Movie Review: Saw 3D

Movie Review: Saw 3D


The end, fin, done, it's over, gone, put to rest - hooray!

Upon researching this review, I realised a terrifying truth: somehow, without really noticing – or indeed actually liking any of them very much – I’ve watched every outing in the Saw franchise to date.

I don’t know about you, but that feels like something a person should get some kind of badge or achievement for, like you might do in the Cubs or on XBOX Live or something. That’s seven movies, twenty-six acts of disembowelling, fourteen ruptured spleens, four castrations and countless other acts of violence I doubt anyone other than Jigsaw – the franchises jowly protagonist – thought to think of a name for (it’s not even like you can ask him, he’s been dead since the third outing).

It’s strange to think that this, the first Saw film to be released in 3D, is to be the last movie in the series. I bet it’ll feel even stranger next October 31st, when it’s no longer a fixture of cinemas calendar. It’s that, more than anything, which will be the series legacy; Lionsgate Entertainment’s (incredibly) successful creation of a horror movie franchise that’s seen a new film released each Friday before Halloween since 2004. That’s more than Freddie or Jason got. To an entire generation, Saw is horror. You know what? That’s something that makes me feel a little bit sad.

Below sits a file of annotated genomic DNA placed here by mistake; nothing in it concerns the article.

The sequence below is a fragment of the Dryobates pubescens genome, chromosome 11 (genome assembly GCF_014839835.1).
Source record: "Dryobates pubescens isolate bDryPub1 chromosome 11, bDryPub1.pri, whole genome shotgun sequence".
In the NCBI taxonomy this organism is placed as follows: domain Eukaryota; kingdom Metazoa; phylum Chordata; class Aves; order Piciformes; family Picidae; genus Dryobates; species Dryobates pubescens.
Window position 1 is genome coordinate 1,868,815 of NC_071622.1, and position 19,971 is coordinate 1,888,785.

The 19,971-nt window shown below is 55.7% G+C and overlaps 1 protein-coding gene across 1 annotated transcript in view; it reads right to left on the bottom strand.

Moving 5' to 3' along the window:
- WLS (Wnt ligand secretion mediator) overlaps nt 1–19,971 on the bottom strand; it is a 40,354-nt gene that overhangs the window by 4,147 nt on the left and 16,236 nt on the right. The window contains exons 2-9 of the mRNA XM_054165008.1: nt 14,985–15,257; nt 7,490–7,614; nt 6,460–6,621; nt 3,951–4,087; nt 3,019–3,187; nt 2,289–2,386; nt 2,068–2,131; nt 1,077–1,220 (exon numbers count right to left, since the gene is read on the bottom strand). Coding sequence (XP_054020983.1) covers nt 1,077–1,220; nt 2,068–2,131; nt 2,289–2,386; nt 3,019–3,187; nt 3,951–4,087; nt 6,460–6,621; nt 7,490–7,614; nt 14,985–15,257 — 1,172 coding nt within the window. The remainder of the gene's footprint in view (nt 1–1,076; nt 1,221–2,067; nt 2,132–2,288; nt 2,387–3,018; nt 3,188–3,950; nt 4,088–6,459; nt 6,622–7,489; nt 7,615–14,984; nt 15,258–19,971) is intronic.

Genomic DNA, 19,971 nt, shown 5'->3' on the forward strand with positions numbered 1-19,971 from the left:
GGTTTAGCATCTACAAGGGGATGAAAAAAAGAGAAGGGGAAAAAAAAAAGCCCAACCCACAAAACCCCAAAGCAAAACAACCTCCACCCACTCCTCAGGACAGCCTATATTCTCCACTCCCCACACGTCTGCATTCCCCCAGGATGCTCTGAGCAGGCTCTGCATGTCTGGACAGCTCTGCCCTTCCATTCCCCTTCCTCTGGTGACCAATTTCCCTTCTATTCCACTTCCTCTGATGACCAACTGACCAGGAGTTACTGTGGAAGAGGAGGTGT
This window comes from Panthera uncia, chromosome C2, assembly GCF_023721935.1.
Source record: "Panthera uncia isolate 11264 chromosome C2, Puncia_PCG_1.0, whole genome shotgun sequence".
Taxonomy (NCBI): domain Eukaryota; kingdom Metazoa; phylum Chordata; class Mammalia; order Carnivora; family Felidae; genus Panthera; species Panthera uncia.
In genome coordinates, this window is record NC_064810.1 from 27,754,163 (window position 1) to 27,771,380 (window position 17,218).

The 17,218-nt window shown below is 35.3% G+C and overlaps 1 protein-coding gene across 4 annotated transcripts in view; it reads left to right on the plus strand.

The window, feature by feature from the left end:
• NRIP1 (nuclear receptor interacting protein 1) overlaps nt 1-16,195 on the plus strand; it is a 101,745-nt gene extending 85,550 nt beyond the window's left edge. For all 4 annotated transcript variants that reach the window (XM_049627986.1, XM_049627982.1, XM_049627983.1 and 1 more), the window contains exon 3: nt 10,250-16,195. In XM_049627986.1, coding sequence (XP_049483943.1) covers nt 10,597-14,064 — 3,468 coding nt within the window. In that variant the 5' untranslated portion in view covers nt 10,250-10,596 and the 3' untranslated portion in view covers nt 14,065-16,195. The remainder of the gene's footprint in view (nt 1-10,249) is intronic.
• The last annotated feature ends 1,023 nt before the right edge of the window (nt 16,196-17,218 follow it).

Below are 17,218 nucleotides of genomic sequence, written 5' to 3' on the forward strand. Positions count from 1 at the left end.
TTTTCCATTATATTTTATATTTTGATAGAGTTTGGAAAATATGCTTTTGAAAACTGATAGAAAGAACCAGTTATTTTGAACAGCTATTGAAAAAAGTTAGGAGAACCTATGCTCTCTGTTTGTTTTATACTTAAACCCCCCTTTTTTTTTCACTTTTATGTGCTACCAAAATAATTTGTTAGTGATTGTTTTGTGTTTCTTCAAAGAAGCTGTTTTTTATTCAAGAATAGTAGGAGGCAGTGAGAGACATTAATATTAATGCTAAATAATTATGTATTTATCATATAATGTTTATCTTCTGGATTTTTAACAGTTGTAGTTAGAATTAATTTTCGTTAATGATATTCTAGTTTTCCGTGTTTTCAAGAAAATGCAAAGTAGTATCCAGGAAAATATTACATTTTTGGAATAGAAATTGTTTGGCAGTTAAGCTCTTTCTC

My issue with Saw has little to do with the distastefulness of ‘torture porn’. I liked the first Hostel, I think 2008’s Martyrs was excellent. No, it’s more to do with the laziness of the scares. Torture equipment, blades, sharp stuff, is by its nature, pretty scary. You just have to walk down three isles of B&Q to realise there’s a hundred different ways to have your limbs separated from your body. But Saw’s scares are fleeting and quick, there’s little about its scenarios that linger. A door that bangs shut can be scary, but would you call it horror? No, you would not.

It’s only fair to point out that Saw 3D is probably the best instalment since the third one. Nevertheless, it plays like a film in a series that is ready to be laid to rest. For one thing, the creators have seemingly lost track of the rules; innocents die frequently in Saw 3D (surely negating the reason Jigsaw set his moral tests in the first place). For another, there’s more back-story than traps (the first film was scary because both viewer and characters had little grasp of how they’d come to be chained to each other in a grubby toilet – now there’s more flashback sequences than The Man Who Shot Liberty Valance).

And so that was Saw, Halloween will never be the same again. I’m rather looking forward to it, are you?

James McMahon